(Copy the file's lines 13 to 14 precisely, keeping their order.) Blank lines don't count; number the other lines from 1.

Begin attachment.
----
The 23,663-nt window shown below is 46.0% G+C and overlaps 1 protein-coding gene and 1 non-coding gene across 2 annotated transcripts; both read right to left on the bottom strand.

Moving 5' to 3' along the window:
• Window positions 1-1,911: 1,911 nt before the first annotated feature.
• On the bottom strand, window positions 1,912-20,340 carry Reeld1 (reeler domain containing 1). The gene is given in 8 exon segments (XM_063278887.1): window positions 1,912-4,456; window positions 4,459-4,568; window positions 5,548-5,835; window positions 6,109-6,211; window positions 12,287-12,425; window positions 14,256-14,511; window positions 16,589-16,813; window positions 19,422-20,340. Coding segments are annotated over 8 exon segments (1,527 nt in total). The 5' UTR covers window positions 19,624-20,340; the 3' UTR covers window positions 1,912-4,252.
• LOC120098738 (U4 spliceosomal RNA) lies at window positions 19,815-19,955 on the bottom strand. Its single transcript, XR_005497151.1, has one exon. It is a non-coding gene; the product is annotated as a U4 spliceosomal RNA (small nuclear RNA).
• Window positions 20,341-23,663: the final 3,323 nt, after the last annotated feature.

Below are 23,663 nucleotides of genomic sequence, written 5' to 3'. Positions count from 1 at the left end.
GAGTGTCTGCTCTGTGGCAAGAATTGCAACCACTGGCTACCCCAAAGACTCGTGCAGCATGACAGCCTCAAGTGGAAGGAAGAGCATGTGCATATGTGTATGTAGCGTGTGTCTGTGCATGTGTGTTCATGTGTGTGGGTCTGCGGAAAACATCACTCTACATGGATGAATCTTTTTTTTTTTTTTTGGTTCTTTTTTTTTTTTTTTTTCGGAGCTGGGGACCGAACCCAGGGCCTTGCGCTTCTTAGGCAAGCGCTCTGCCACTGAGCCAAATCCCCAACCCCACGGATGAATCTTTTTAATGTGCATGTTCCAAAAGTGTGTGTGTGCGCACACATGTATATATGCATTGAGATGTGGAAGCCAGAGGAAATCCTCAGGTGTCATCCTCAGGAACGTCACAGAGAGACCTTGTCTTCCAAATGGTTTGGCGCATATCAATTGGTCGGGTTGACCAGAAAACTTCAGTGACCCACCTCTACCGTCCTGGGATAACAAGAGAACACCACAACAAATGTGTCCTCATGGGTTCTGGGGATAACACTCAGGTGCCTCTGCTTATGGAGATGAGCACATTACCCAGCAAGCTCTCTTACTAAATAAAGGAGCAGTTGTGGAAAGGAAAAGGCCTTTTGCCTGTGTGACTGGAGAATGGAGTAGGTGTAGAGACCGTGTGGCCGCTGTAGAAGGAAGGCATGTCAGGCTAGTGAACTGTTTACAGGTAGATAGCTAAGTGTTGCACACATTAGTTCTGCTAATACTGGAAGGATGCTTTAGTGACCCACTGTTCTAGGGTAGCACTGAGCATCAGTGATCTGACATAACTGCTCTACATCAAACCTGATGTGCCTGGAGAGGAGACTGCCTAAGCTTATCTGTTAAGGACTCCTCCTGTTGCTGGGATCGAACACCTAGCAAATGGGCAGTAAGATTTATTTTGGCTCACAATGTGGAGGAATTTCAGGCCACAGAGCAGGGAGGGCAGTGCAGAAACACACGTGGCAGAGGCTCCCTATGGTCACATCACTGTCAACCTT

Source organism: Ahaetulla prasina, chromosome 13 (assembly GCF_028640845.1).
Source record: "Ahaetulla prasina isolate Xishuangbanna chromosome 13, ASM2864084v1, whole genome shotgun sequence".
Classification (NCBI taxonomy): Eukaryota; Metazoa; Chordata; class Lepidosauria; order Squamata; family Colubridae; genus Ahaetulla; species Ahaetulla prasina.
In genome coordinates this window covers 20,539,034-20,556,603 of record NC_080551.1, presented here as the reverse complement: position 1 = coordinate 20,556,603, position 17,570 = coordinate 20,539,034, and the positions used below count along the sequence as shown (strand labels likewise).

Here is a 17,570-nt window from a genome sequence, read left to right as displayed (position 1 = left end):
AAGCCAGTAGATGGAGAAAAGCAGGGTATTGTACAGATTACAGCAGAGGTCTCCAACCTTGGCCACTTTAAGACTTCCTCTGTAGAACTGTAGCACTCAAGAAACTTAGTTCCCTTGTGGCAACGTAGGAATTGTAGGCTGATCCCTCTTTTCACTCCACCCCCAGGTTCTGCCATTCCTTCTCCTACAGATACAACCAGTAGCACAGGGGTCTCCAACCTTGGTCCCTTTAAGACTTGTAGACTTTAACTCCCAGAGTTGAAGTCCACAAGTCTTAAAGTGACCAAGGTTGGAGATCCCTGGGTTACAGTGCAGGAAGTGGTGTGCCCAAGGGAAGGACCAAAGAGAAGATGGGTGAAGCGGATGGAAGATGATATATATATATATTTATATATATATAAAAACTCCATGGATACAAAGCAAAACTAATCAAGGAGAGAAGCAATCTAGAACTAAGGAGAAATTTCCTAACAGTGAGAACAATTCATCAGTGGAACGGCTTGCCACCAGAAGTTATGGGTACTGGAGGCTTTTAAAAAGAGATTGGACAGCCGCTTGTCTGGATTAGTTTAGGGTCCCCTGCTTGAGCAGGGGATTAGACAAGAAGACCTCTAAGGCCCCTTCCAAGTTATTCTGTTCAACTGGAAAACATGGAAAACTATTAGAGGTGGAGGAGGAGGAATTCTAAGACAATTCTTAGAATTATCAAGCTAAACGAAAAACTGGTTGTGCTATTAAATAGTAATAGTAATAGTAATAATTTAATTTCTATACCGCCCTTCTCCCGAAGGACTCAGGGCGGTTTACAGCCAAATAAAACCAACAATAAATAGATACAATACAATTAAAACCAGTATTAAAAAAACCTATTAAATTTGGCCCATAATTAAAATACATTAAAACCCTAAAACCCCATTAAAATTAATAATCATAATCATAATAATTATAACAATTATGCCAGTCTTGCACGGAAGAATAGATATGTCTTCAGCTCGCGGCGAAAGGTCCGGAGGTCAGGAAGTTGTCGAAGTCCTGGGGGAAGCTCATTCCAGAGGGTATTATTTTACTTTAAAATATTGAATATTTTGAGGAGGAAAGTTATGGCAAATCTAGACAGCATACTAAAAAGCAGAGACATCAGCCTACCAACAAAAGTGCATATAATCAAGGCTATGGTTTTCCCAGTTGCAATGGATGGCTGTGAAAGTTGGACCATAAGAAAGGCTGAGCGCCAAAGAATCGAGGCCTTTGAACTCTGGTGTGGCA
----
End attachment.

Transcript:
Here is a 17,570-nt window from a genome sequence, read left to right as displayed (position 1 = left end):
AAGCCAGTAGATGGAGAAAAGCAGGGTATTGTACAGATTACAGCAGAGGTCTCCAACCTTGGCCACTTTAAGACTTCCTCTGTAGAACTGTAGCACTCAAGAAACTTAGTTCCCTTGTGGCAACGTAGGAATTGTAGGCTGATCCCTCTTTTCACTCCACCCCCAGGTTCTGCCATTCCTTCTCCTACAGATACAACCAGTAGCACAGGGGTCTCCAACCTTGGTCCCTTTAAGACTTGTAGACTTTAACTCCCAGAGTTGAAGTCCACAAGTCTTAAAGTGACCAAGGTTGGAGATCCCTGGGTTACAGTGCAGGAAGTGGTGTGCCCAAGGGAAGGACCAAAGAGAAGATGGGTGAAGCGGATGGAAGATGATATATATATATATTTATATATATATAAAAACTCCATGGATACAAAGCAAAACTAATCAAGGAGAGAAGCAATCTAGAACTAAGGAGAAATTTCCTAACAGTGAGAACAATTCATCAGTGGAACGGCTTGCCACCAGAAGTTATGGGTACTGGAGGCTTTTAAAAAGAGATTGGACAGCCGCTTGTCTGGATTAGTTTAGGGTCCCCTGCTTGAGCAGGGGATTAGACAAGAAGACCTCTAAGGCCCCTTCCAAGTTATTCTGTTCAACTGGAAAACATGGAAAACTATTAGAGGTGGAGGAGGAGGAATTCTAAGACAATTCTTAGAATTATCAAGCTAAACGAAAAACTGGTTGTGCTATTAAATAGTAATAGTAATAGTAATAATTTAATTTCTATACCGCCCTTCTCCCGAAGGACTCAGGGCGGTTTACAGCCAAATAAAACCAACAATAAATAGATACAATACAATTAAAACCAGTATTAAAAAAACCTATTAAATTTGGCCCATAATTAAAATACATTAAAACCCTAAAACCCCATTAAAATTAATAATCATAATCATAATAATTATAACAATTATGCCAGTCTTGCACGGAAGAATAGATATGTCTTCAGCTCGCGGCGAAAGGTCCGGAGGTCAGGAAGTTGTCGAAGTCCTGGGGGAAGCTCATTCCAGAGGGTATTATTTTACTTTAAAATATTGAATATTTTGAGGAGGAAAGTTATGGCAAATCTAGACAGCATACTAAAAAGCAGAGACATCAGCCTACCAACAAAAGTGCATATAATCAAGGCTATGGTTTTCCCAGTTGCAATGGATGGCTGTGAAAGTTGGACCATAAGAAAGGCTGAGCGCCAAAGAATCGAGGCCTTTGAACTCTGGTGTGGCA